DETAILS: What did you do after Joey got canceled?
Matt LeBlanc: I took four or five years off. There were a lot of things that were spinning out of control. My daughter had been diagnosed with an illness, my marriage was falling apart, the writing was on the wall that the show was going away—that being the least of those three major problems. I was extremely stressed, and then it was all kind of poof!—quiet. So I said, "You know, this is a good time to crawl under a rock." Literally, an actual rock. I can show you a picture.

DETAILS: What was your reaction when the offers started coming in again?
Matt LeBlanc: I would get an offer or two a year to do network shows. Probably half a dozen things came across my desk that were big network commitments, and I would graciously say thanks, but no thanks. I had grown some roots on the couch. Thank God I didn't need the money. You know there's that saying that you make your fuck-you money in Hollywood? I made that.

DETAILS: Just how rich are you?
Matt LeBlanc: My daughter's education is paid for. Her grandchildren's education is paid for. My mother's house is paid off. My father's house is paid off. My house is paid off. I come from a blue-collar background, and there's nothing in my upbringing that prepares you for that. "Money is not an issue? What do you mean?" Everyone in my family used to work with some kind of tool in their hands every day. That's what we do. That's what I did before I got into acting.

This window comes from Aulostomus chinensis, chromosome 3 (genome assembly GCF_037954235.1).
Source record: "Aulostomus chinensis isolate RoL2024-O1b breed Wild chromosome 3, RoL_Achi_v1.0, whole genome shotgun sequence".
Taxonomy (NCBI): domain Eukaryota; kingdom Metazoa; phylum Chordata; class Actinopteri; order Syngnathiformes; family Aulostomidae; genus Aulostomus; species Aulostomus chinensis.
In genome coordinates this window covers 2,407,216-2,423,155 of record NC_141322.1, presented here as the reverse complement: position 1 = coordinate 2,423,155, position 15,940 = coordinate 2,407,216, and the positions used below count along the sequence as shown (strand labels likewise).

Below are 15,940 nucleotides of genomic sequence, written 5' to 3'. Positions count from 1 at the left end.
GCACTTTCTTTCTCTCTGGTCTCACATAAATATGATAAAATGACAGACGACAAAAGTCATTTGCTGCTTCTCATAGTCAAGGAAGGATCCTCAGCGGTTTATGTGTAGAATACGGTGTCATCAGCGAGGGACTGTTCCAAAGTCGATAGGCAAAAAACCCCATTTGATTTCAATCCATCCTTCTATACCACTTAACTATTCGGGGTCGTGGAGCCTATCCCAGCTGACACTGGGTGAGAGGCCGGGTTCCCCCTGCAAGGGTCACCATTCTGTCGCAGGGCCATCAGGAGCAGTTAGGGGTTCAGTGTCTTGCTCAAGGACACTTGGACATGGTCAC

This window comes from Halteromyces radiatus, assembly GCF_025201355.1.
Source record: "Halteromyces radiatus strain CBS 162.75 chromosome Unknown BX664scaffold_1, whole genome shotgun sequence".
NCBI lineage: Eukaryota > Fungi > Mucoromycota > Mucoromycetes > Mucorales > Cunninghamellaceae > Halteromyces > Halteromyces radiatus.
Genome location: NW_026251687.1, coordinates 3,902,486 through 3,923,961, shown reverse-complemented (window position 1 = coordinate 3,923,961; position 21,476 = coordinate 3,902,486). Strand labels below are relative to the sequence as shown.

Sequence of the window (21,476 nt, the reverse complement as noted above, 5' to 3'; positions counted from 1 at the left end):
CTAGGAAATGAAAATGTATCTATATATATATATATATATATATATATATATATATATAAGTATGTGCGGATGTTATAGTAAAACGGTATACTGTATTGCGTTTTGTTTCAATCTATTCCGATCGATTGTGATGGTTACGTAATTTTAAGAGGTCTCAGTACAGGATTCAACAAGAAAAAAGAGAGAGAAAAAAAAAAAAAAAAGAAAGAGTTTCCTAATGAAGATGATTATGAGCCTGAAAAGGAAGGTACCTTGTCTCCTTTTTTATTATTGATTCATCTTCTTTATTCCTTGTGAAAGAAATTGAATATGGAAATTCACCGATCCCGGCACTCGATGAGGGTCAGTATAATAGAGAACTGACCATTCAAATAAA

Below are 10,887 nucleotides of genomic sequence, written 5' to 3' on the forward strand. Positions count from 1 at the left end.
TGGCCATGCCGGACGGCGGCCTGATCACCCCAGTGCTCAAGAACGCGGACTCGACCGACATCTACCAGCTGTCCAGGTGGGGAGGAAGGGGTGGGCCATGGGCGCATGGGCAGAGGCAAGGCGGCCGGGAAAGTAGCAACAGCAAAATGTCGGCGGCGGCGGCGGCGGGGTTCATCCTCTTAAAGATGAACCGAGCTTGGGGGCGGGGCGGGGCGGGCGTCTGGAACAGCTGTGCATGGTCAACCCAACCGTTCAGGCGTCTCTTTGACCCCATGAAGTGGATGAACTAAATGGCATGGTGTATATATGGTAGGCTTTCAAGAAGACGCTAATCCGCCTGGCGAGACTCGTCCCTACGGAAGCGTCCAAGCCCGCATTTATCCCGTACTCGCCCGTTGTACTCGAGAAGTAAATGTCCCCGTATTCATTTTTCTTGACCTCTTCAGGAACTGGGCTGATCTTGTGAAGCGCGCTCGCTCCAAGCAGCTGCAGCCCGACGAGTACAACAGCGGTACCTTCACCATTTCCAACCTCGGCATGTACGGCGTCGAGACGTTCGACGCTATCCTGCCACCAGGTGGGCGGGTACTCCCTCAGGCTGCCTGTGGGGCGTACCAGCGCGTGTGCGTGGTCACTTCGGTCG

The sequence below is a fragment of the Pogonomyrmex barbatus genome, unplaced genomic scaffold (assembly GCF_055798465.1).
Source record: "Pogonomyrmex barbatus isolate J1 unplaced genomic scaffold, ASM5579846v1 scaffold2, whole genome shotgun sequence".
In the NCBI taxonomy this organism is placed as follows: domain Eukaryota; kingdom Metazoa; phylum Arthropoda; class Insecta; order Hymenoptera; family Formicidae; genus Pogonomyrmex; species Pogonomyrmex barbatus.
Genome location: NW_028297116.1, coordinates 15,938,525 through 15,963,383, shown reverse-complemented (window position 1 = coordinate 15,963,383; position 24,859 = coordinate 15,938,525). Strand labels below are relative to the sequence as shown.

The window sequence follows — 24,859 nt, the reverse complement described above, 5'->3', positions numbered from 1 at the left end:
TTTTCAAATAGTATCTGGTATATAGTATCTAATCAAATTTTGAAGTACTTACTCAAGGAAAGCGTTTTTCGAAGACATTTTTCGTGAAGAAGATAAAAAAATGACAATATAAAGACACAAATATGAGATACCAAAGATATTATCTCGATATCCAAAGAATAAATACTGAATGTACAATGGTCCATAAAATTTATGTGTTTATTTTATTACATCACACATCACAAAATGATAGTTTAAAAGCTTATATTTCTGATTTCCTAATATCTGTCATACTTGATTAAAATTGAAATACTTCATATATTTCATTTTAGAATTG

DETAILS: By the last two seasons of Friends, you were making $1 million per episode. How has having that much money changed your day-to-day life?
Matt LeBlanc: It's a little bizarre, because it's not like you can call your buddy and go, "Hey, let's jump on the bikes for a week and ride to Colorado." Because he'll say, "I've got to go to fucking work, dude." There are only five other people that have this thing in common with me.

DETAILS: Fame can be a double-edged sword.
Matt LeBlanc: Fame is like a jacket that's too small. It's like, "Fuck, I want to take this off sometimes." And then it looks okay for the photo. You can't really move, but it looks nice.

DETAILS: Are motorcycles your biggest vice?
Matt LeBlanc: Yeah. I have about 30 of them.

DETAILS: Can you fix your own bike?
Matt LeBlanc: Yeah, my dad was a mechanic. I've had a big toolbox since I was little. I'm a pretty good mechanic. Why? You need something fixed?

DETAILS: What's next for you?
Matt LeBlanc: Another season of Episodes, I hope. But I feel like the rest of my career is kind of like gravy. It's like a hobby now. It's not work. It's like if nothing else happens, that's okay. I've been out of the limelight. I think a part of me was sort of craving normalcy. Maybe that's not really an option. Sure, sometimes you read a new script and it's like, "What part? Oh, that part? This guy with the bad hip? Right. Fuck." But I'm absolutely fine with that. Friends was a time in my life that's over now. I'm 43 years old. Sort of reinventing myself, I guess.

Read More:
Why Do Stars Keep Playing Outrageous Versions of Themselves?
The Redemption of Jared Leto
Q&A With Restless Star Henry Hopper